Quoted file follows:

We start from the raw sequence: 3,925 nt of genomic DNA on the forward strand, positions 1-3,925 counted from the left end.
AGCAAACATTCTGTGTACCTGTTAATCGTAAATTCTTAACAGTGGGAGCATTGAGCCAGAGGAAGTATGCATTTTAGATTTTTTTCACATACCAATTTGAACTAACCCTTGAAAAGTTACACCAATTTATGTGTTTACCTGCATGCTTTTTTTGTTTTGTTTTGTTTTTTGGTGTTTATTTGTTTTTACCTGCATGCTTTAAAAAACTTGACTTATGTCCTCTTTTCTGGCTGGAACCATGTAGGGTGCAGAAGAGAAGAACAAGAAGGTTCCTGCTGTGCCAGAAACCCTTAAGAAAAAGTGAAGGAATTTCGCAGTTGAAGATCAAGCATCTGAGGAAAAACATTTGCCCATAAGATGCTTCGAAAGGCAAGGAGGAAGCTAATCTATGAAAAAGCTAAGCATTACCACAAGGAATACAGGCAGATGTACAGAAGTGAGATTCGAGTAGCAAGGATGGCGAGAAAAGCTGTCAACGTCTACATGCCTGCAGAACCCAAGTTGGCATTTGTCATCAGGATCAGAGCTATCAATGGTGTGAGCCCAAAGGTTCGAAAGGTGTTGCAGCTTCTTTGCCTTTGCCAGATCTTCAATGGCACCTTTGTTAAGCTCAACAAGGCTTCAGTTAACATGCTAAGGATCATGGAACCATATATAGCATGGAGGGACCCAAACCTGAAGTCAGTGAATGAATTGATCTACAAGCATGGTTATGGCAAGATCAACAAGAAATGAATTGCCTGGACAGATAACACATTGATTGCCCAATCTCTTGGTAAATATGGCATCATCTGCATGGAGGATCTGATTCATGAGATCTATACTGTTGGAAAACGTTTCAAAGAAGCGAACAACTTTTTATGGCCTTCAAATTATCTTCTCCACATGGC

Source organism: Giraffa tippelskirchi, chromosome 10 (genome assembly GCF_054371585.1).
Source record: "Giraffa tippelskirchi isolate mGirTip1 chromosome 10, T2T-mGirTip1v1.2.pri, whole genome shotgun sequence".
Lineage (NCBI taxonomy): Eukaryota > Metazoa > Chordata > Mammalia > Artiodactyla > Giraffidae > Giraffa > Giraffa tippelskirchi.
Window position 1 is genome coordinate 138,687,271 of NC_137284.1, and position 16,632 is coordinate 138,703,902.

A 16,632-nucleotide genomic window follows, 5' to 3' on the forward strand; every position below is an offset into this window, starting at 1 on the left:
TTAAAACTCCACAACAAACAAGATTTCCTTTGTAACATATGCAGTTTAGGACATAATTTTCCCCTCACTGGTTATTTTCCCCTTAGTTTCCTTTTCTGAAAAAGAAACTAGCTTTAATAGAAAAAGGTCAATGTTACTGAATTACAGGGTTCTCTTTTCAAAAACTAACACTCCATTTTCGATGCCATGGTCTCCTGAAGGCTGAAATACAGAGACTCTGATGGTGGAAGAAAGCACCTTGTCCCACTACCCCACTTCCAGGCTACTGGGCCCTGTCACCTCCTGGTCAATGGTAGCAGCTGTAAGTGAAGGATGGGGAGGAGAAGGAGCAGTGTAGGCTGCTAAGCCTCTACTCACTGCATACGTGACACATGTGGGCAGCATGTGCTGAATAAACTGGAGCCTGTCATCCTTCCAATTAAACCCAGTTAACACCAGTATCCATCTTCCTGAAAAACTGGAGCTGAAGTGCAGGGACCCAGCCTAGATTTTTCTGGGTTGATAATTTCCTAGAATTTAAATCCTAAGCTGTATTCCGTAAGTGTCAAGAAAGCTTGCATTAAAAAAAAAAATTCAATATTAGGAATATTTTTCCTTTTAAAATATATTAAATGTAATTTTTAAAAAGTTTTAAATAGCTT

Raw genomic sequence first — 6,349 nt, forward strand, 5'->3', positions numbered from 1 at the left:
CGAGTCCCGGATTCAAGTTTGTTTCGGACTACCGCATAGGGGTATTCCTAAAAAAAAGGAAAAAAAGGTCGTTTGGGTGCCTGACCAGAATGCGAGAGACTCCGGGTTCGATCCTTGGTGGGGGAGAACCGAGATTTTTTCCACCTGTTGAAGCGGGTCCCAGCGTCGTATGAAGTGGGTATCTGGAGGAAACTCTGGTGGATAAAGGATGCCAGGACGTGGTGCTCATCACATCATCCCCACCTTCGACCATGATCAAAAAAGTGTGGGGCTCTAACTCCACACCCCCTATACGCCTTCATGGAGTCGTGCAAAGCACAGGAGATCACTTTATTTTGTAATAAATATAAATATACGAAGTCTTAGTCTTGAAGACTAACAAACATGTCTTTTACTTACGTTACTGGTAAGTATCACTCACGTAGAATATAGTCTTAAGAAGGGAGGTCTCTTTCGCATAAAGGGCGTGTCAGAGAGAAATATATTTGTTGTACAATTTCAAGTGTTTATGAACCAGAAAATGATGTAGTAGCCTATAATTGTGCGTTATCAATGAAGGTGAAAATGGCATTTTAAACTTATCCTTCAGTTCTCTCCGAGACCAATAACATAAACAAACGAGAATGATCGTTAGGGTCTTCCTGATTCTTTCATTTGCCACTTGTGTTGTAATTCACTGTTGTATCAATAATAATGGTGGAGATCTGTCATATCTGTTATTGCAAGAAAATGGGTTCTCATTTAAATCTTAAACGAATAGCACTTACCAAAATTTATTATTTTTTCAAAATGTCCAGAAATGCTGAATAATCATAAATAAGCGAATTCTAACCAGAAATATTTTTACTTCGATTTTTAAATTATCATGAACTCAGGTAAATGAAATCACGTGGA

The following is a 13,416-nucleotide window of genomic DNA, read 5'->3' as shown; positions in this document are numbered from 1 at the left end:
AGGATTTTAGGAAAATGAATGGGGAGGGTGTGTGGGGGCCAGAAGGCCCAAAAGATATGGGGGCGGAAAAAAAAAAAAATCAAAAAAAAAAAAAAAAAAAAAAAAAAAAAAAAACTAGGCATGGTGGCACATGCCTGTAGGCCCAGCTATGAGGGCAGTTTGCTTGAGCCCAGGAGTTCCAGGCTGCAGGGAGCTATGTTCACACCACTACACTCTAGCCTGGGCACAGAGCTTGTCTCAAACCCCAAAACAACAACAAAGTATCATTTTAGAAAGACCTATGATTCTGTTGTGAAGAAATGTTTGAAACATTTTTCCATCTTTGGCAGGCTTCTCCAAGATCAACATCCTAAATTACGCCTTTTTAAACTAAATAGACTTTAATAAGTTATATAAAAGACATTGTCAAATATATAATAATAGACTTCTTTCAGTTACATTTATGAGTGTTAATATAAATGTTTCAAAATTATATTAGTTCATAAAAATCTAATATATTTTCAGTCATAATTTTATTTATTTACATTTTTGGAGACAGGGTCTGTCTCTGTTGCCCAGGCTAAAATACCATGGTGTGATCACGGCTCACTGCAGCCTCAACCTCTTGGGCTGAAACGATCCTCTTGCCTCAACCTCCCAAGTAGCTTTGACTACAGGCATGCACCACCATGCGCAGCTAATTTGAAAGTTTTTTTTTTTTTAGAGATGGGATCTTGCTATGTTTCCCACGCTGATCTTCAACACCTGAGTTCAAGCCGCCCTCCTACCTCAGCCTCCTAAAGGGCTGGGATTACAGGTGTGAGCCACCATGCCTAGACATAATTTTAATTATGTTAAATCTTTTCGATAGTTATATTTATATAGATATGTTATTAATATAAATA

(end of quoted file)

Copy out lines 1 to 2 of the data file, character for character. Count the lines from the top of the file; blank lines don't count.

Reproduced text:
We start from the raw sequence: 3,925 nt of genomic DNA on the forward strand, positions 1-3,925 counted from the left end.
AGCAAACATTCTGTGTACCTGTTAATCGTAAATTCTTAACAGTGGGAGCATTGAGCCAGAGGAAGTATGCATTTTAGATTTTTTTCACATACCAATTTGAACTAACCCTTGAAAAGTTACACCAATTTATGTGTTTACCTGCATGCTTTTTTTGTTTTGTTTTGTTTTTTGGTGTTTATTTGTTTTTACCTGCATGCTTTAAAAAACTTGACTTATGTCCTCTTTTCTGGCTGGAACCATGTAGGGTGCAGAAGAGAAGAACAAGAAGGTTCCTGCTGTGCCAGAAACCCTTAAGAAAAAGTGAAGGAATTTCGCAGTTGAAGATCAAGCATCTGAGGAAAAACATTTGCCCATAAGATGCTTCGAAAGGCAAGGAGGAAGCTAATCTATGAAAAAGCTAAGCATTACCACAAGGAATACAGGCAGATGTACAGAAGTGAGATTCGAGTAGCAAGGATGGCGAGAAAAGCTGTCAACGTCTACATGCCTGCAGAACCCAAGTTGGCATTTGTCATCAGGATCAGAGCTATCAATGGTGTGAGCCCAAAGGTTCGAAAGGTGTTGCAGCTTCTTTGCCTTTGCCAGATCTTCAATGGCACCTTTGTTAAGCTCAACAAGGCTTCAGTTAACATGCTAAGGATCATGGAACCATATATAGCATGGAGGGACCCAAACCTGAAGTCAGTGAATGAATTGATCTACAAGCATGGTTATGGCAAGATCAACAAGAAATGAATTGCCTGGACAGATAACACATTGATTGCCCAATCTCTTGGTAAATATGGCATCATCTGCATGGAGGATCTGATTCATGAGATCTATACTGTTGGAAAACGTTTCAAAGAAGCGAACAACTTTTTATGGCCTTCAAATTATCTTCTCCACATGGC